Along the same lines, restaurants have to maintain their assets to keep customers coming in. If tables and chairs get worn down, then less customer will eat at the restaurant and business goes down. Sellers simply cannot pass on the cost of capital improvements to buyers. They are selling a restaurant that is supposed to generate the same amount of business that it has over the past few years for the seller. The improvements to assets are depreciated and expensed. Sellers have the advantage of depreciating the old assets and gaining the income over the years that should be used to make these types of capital improvements. They have to give up that value to buyers, if not, they are selling a business that won’t make as much money as it did in the past due to the condition of its assets.
In essence, buyers are paying for goodwill, and goodwill is composed of future earnings. Although restaurant sellers spend a lot of money on building the kitchen, the assets are almost worthless on the open market. Restaurants derive their value from the amount of business they are able to generate. In this case, capital improvements are necessary to maintain the same level of business but not to bring in more business. If the assets were left to deteriorate more, business would suffer, and the valuation would drop, at the same time, by replacing these assets, business would be expected to stay the same but not increase.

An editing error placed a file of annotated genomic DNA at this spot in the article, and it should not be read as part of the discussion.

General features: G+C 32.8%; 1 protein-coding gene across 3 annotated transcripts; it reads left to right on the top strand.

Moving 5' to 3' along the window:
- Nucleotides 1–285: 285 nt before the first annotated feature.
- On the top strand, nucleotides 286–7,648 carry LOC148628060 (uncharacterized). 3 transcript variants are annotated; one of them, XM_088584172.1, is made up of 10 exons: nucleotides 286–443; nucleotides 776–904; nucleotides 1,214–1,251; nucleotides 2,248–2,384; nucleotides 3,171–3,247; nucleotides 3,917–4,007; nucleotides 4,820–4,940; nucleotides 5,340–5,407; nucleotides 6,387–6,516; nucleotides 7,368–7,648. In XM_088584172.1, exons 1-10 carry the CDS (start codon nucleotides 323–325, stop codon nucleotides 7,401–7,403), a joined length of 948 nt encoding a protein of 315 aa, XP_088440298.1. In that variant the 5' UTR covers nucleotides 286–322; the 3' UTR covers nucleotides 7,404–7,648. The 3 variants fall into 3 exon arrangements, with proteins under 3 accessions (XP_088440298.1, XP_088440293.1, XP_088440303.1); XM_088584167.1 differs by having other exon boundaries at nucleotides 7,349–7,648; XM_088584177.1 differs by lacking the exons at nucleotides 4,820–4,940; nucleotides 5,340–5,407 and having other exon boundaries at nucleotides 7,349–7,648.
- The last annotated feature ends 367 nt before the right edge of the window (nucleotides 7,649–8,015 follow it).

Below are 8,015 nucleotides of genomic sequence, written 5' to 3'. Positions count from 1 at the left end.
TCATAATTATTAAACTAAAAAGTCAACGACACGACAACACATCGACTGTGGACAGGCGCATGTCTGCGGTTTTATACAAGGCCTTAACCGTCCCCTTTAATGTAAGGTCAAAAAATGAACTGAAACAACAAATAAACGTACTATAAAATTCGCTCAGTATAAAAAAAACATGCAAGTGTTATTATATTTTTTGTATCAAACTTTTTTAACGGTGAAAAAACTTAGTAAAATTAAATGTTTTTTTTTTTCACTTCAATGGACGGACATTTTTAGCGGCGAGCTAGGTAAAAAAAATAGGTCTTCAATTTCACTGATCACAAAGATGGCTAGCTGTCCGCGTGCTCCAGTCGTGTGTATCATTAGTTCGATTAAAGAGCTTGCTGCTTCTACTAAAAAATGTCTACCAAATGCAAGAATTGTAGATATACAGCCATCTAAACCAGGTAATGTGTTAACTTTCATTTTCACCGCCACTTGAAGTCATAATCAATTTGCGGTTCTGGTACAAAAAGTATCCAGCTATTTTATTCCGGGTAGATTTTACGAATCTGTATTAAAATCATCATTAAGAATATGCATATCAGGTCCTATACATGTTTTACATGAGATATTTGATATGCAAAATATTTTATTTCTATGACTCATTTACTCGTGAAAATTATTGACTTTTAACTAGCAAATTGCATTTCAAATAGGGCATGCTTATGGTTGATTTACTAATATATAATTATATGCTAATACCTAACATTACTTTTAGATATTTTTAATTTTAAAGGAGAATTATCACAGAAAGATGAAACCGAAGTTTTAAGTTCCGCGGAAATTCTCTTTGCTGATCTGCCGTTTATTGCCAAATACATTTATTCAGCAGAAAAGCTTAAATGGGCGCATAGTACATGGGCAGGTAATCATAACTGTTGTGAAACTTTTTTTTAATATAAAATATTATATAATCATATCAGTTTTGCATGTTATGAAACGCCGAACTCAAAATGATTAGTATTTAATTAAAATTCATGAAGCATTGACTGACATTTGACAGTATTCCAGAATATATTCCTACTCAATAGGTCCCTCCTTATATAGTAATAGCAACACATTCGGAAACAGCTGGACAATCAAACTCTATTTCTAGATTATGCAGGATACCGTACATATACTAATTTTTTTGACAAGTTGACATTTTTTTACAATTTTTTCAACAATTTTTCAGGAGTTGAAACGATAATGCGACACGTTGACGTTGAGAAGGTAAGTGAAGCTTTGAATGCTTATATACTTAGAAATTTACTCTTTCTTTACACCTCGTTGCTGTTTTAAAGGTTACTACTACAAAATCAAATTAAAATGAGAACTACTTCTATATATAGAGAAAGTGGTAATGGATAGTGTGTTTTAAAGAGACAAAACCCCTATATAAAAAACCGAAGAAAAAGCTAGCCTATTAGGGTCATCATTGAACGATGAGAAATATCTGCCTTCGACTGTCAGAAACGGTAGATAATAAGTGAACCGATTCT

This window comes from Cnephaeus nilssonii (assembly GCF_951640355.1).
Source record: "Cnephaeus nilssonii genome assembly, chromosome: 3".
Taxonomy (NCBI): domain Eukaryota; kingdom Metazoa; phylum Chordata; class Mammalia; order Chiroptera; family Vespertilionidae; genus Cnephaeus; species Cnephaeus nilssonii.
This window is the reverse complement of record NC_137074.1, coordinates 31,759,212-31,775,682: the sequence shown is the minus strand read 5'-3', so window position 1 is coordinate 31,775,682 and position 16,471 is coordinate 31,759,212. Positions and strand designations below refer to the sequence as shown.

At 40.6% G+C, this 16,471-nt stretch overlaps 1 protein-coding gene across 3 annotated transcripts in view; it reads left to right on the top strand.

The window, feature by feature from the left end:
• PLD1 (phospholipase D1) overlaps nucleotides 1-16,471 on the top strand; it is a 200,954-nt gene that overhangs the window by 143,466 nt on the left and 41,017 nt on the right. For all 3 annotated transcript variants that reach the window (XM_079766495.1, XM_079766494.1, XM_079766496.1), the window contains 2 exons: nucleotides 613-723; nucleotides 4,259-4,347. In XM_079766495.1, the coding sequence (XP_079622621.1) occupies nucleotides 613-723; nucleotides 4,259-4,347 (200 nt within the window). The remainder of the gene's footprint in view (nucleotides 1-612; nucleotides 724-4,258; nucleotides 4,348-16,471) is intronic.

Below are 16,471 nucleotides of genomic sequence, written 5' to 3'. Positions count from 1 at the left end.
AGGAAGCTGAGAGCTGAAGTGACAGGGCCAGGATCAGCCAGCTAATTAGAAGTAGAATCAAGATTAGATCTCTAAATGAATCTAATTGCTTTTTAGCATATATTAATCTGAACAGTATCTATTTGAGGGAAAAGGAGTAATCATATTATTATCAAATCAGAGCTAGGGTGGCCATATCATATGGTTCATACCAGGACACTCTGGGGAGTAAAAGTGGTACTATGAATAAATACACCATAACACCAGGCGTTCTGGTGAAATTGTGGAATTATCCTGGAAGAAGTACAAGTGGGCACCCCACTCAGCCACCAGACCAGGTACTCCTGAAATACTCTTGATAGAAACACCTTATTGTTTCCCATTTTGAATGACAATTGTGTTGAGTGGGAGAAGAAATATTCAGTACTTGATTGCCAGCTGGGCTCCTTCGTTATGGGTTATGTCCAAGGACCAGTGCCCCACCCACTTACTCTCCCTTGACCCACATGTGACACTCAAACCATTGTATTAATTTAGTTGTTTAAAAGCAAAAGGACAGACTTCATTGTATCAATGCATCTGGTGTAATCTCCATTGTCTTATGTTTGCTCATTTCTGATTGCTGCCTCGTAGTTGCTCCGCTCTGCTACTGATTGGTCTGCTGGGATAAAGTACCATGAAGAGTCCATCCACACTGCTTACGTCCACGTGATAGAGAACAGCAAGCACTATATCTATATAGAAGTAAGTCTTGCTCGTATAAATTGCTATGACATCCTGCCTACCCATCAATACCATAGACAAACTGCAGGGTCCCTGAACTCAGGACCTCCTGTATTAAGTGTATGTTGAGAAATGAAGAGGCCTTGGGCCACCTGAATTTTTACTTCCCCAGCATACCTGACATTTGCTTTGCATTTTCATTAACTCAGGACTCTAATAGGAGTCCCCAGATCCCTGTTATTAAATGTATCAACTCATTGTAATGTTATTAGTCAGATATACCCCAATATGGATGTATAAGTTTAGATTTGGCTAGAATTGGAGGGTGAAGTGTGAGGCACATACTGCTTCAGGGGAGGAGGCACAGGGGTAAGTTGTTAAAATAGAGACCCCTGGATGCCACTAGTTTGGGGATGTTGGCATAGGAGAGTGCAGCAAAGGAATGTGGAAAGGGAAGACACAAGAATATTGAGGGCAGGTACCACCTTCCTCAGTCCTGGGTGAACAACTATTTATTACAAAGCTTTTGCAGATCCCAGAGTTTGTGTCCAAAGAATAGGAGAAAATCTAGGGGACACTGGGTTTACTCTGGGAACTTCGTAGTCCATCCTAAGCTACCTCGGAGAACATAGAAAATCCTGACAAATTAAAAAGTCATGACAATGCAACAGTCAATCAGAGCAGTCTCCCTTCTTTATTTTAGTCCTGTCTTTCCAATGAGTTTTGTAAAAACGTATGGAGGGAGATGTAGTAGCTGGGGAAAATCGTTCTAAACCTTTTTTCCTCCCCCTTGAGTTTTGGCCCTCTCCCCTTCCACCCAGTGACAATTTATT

Alternatively, let’s say a bus company just paid $500,000 for a new bus the week before your valuation and the reason for the purchase was the company needed an extra bus to bid on a contract. In this case, the asset is not currently being used to generate the income that you are using to value the business, therefore, it’s not included in the sales price and the company can charge extra money for the bus. The same can be said for a grocery store that gets a delivery just before the closing of a sale. Any amount of inventory above the average amount of stock should be an extra cost to a buyer. The idea is that we are basing the sales price on inventory and assets that are necessary to maintain the same sales figures for the buyer as the seller.